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Describes the flow of all goods and services, income, and transfer payments to and from Australia. This figure acts as a gauge of how Australia ‘s economy interacts with the rest of the world. Whereas the other side of the Balance of Payments, the Capital and Financial Accounts, deals mainly with financial assets and investments, the Current Account gives a detailed breakdown of how the country intermingles with rest of the global economy on a practical, non-investment basis.
The Current Account is comprised of the value of the trade balance (exports and imports for goods and services), income payments (such as interest, dividends and salaries) and unilateral transfers (aid, taxes, and one-way gifts). A positive value (current account surplus) indicates that the flow of capital from these components into Australia exceeds the capital leaving Australia. A negative value (current account deficit) means that there is a net capital outflow from these sources. Persistent Current Account deficits may lead to a natural depreciation of a currency, as trade, income and transfer payments usually reflect Australian dollars leaving the country to make payments in a foreign currency (just as underlying surpluses act as an appreciating weight).
There are a number of factors that often work to diminish the impact of the Current Account release on the market. The report is not very timely, released every quarter. In addition, many of the components that lead to the final Current Account production and trade figures are known well in advance. Lastly, since the report reflect data for a specific reporting month, any significant developments in the Current Account should plausibly have been felt during that quarter and not during the release of data.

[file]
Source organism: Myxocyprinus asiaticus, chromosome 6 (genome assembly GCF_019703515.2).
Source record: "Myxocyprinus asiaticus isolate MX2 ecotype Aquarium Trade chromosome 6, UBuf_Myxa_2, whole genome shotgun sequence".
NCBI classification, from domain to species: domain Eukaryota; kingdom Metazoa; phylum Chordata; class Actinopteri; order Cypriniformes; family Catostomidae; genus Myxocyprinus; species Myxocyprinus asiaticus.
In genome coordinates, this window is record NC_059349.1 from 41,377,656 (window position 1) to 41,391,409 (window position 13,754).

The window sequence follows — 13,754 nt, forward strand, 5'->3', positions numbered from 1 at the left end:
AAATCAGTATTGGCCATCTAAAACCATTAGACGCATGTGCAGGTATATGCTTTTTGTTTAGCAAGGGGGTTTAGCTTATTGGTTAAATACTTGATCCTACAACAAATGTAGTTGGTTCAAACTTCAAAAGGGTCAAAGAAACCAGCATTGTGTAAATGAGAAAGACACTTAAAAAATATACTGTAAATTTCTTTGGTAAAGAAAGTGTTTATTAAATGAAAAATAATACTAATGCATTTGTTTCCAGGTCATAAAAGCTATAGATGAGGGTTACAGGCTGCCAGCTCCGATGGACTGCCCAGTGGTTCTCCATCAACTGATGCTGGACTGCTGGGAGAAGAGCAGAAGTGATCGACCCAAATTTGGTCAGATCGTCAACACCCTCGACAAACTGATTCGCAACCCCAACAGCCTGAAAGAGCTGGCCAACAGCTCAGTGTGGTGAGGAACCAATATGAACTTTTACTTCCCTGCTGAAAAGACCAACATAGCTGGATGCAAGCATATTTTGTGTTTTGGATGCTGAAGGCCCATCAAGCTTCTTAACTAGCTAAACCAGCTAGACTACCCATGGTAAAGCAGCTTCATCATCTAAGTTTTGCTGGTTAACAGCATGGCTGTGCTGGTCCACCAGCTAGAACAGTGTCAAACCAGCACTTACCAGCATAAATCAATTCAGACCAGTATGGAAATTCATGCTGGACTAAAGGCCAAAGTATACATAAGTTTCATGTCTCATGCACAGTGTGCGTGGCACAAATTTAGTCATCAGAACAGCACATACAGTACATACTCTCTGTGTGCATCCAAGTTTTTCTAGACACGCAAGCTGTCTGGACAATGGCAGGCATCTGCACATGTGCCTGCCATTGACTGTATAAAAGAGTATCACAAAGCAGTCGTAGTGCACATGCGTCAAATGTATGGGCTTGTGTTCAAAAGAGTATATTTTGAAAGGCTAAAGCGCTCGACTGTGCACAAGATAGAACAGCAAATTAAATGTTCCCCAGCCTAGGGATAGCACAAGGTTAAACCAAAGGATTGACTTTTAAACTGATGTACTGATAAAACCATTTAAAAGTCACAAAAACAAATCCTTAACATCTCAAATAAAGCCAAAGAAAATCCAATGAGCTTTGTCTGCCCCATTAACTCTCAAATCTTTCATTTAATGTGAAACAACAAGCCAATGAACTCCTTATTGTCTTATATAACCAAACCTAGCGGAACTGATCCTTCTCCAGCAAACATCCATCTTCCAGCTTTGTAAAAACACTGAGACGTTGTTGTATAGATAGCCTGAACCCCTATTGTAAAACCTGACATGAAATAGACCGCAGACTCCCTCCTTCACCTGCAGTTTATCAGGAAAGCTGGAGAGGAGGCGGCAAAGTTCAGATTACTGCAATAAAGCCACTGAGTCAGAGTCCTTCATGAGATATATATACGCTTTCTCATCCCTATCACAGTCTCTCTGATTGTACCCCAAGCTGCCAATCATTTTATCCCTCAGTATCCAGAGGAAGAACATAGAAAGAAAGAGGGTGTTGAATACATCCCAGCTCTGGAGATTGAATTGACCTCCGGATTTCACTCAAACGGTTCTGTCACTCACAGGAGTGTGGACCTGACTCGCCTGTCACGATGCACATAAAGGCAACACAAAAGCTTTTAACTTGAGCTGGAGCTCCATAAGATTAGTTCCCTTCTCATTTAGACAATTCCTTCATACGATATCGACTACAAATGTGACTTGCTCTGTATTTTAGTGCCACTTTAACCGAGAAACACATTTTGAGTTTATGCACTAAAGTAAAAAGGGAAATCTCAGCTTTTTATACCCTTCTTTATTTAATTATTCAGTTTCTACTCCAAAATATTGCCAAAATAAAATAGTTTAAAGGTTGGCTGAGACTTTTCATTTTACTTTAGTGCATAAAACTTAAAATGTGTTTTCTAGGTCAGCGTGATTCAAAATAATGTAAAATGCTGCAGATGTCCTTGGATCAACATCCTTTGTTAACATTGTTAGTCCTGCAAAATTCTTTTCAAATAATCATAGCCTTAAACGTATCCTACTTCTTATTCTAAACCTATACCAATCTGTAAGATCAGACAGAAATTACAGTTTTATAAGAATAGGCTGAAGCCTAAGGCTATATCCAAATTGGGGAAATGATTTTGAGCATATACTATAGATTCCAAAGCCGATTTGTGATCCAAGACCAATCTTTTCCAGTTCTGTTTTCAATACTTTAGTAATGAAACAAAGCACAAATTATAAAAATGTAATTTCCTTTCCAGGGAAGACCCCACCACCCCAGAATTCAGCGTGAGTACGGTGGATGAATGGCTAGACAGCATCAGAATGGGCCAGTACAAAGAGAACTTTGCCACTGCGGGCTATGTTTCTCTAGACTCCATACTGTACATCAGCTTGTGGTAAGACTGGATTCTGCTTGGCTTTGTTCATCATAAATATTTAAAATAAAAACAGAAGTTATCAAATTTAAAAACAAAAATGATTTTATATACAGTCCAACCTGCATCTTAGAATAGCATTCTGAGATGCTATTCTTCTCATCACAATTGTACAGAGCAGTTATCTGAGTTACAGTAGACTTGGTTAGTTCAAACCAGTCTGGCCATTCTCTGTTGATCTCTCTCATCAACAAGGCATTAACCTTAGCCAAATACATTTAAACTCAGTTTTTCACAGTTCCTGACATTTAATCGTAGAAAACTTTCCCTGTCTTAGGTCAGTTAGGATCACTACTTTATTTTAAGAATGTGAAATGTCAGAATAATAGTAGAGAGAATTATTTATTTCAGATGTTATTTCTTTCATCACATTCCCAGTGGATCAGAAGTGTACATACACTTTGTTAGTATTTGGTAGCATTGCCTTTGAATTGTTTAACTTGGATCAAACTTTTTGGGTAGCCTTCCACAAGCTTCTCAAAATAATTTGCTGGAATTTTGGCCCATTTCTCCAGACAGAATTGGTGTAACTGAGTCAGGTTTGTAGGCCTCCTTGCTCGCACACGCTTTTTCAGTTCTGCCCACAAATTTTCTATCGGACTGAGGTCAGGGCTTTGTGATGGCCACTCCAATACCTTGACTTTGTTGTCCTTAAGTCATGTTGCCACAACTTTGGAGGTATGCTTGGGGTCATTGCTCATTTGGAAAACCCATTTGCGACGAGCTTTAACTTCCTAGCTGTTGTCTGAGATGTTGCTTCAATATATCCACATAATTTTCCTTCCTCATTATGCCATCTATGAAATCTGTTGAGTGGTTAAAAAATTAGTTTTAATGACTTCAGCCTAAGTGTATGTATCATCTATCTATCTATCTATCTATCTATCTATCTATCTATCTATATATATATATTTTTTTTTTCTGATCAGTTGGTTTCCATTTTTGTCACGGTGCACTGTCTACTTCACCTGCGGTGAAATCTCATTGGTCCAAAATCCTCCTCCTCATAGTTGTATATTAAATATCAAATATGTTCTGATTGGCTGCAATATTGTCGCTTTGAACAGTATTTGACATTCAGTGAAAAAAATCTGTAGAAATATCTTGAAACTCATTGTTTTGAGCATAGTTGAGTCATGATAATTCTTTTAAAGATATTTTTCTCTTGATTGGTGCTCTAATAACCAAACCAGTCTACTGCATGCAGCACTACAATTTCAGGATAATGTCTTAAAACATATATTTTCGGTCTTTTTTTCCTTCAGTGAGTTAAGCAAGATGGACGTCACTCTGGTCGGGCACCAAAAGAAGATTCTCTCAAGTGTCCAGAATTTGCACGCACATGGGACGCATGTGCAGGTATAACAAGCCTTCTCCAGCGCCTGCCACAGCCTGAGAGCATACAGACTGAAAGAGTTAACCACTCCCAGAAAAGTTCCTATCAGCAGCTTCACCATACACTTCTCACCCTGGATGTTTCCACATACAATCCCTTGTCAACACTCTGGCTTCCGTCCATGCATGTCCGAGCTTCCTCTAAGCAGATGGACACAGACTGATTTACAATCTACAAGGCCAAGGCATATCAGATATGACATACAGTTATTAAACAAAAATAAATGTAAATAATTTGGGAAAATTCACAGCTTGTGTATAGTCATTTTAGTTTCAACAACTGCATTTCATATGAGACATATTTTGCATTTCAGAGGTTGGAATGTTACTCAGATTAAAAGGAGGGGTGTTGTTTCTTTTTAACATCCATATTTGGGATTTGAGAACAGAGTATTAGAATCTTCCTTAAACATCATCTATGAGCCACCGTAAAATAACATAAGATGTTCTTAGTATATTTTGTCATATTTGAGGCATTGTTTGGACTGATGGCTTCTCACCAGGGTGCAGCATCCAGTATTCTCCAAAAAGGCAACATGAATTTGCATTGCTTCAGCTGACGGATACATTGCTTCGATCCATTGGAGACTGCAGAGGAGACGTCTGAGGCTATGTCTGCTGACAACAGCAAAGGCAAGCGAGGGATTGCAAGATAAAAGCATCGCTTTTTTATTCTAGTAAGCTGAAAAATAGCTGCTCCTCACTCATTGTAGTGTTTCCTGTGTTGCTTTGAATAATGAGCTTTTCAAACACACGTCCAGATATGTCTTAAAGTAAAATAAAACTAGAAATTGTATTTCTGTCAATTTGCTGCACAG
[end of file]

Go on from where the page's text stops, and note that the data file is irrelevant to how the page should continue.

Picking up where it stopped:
But just like GDP and Trade Balance, Current Account is central to forecasting long term developments in foreign exchange rates. It gives a detailed picture of how the Australian economy interacts internationally, breaking down these interactions into separate components that can be tracked and often anticipated. Thus the weight of the Current Account has led it to historically be one of the more important reports out of Australia.
The figure appears in headlines as the Current Account balance in billions of Aussie Dollars.
Relevance : Tends to move markets on release
Release schedule : 1:30 (GMT); quarterly, with previous quarter released three months later
Revisions schedule : Revisions are made on an as-needed basis when more accurate data is available. As the report presents data for the past six quarters, each release may feature revisions not only to the preceding quarter but to previous ones as well.
Source of report : Australian Bureau of Statistics
Web Address : http://www.abs.gov.au/
Address of release : http://www.abs.gov.au/ausstats/abs%40.nsf/mf/5302.0
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